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Look At Me: Finding Hometown Glory in Fire is Motion

Photo+Courtesy+of+GetAlternative
Photo Courtesy of GetAlternative

Photo Courtesy of GetAlternative

Photo Courtesy of GetAlternative

Verónica Del Valle, Web Staffer

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New Jersey is a fundamentally uninteresting place. At least, that was how I felt before I was ripped away from its warm embrace and taken to the nation’s capital. Now, I can talk about the cultural value of taylor ham, egg, and cheese on a bagel for hours on end.

When I was sixteen, however, there was no nostalgic value to my Union County, New Jersey. I was a teenage girl who could not drive. I had overprotective parents and spent most of my time on the Internet. The 105.4 square miles that I called home had nothing interesting to offer me, mostly because I spent the majority of that time in my house, or at other people’s houses, or at school, or learning to play classical piano in the basement of a Russian woman.

However, when I was just about to leave my dreaded hometown, I went to a show.

The Meatlocker is an institution of the Northern New Jersey, a rite of passage for bored young people who like music. The front steps are littered with cigarettes. Between every set, people depart en masse to smoke. Without embellishment, it is a glorified basement, decorated with stickers and Sharpie graffiti.

The circumstances of my arrival have been lost in time and space. Of course, I remember that I was on a date, and nervous in the way that teenage girls often are. None of those things matter, though. After a few migrations up and down the steps, following the teenagers and young adults who went to smoke or get fresh air outside, a band started to play. I wish I remember some of the more intimate details, like what songs they played, but I was too engrossed in other aspects of the evening.

In the process of pretending to know who they were, the individual I was with mentioned that they were all from our home town. Union, New Jersey.

For some reason, that felt special. It felt intimate that there were other people from my 60,000 person who existed in the same universe that I did. Of course, my own romanticization of that evening was coming into play, but still. Two years later, that memory remains special.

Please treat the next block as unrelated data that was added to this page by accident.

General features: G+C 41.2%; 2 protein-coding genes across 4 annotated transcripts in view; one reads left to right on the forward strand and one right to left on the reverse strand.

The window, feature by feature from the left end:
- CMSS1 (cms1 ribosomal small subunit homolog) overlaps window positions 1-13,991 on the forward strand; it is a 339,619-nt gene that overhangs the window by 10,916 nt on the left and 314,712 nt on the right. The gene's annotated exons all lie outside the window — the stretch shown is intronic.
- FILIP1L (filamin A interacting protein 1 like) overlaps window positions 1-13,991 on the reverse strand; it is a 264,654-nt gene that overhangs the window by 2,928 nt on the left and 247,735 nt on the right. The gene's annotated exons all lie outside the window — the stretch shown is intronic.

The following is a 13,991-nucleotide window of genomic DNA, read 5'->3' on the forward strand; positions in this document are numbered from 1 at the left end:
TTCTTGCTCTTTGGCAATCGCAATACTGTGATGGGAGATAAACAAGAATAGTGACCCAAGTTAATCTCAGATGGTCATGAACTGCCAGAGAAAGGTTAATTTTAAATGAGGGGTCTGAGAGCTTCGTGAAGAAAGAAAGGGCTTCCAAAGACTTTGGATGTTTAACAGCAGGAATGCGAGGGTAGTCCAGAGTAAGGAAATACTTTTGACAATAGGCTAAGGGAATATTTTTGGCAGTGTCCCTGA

The band was called Fire is Motion, the person I was with told me. They didn’t have much music online, and I didn’t hear about any other shows nearby. I was absorbed by that summer and quickly forgot about the band and their music and the special moment where we were all from the same place.

I forgot about them until last summer, when they put out a song that casually came into my periphery.

“Flowers in Kawameeh Park” by Fire is Motion is, at first glance, an uncomplicated song. It starts with a relatively slow and steady drum beat before unfurling itself into layered guitar and singing. The song itself is beautiful, but that’s not why I loved it.

I went to Kawameeh Middle School in Union, New Jersey. It sits at the bottom of a long stretch of road, next to Kawameeh Park. You can see the highway and a water tower behind it. The fields sit to the right, before almost immediately reverting to the kind of residential neighborhood one can imagine exists in New Jersey.

Fire is Motion has been constantly in my musical repertoire since last summer, when that song was released. Conveniently enough, the group has grown in popularity and started to release more music since then. In the last year, they’ve released an EP and recorded an AudioTree session. I listen to both almost weekly. Both “Flowers in Kawameeh Park” and their EP, Still I Try, follow similar musical mechanics. They layer and build into moments of sonic catharsis. Their music is scattered with horns, which always make me feel like something better is yet to come.

More than anything, I feel proud that other people from my comparatively small town are doing things that I love. Last semester, they played a show at Comet Ping Pong. This year, they loved on to Songbyrd.

The sense of achievement that I get from music made by people who I do not know intimately is strange, even unnecessary. But, if people can make beautiful music named after the park next to my old middle school, maybe the world is a little more wonderful than it sometimes seems.

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Look At Me: Finding Hometown Glory in Fire is Motion